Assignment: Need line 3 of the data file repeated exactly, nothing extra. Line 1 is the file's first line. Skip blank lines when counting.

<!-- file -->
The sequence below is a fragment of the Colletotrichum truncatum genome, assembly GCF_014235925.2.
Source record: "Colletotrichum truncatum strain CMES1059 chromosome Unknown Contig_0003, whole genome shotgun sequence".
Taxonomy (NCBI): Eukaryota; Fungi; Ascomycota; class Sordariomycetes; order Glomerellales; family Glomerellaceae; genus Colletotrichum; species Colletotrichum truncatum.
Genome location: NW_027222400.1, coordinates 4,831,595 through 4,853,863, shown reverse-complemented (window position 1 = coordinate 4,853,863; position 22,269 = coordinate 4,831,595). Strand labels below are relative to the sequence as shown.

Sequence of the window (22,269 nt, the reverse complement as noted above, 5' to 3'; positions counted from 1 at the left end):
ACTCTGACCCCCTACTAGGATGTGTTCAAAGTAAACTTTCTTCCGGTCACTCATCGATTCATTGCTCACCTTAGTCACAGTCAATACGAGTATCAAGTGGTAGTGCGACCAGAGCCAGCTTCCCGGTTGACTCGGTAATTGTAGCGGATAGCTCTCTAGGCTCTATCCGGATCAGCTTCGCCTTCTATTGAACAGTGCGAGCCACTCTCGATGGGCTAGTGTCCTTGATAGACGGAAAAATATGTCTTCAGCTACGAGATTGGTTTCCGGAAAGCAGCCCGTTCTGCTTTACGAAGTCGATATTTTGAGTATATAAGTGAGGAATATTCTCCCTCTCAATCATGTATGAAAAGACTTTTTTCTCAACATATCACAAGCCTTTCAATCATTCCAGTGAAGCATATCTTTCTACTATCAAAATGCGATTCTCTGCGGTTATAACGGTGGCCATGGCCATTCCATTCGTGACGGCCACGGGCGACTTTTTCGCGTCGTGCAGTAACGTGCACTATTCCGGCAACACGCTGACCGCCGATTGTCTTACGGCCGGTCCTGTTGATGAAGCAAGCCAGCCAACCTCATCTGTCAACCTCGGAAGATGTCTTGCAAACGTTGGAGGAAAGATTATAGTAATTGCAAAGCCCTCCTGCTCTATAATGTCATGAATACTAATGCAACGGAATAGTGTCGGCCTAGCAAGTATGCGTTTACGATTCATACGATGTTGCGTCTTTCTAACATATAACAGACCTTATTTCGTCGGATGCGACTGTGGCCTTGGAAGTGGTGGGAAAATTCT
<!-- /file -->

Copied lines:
Taxonomy (NCBI): Eukaryota; Fungi; Ascomycota; class Sordariomycetes; order Glomerellales; family Glomerellaceae; genus Colletotrichum; species Colletotrichum truncatum.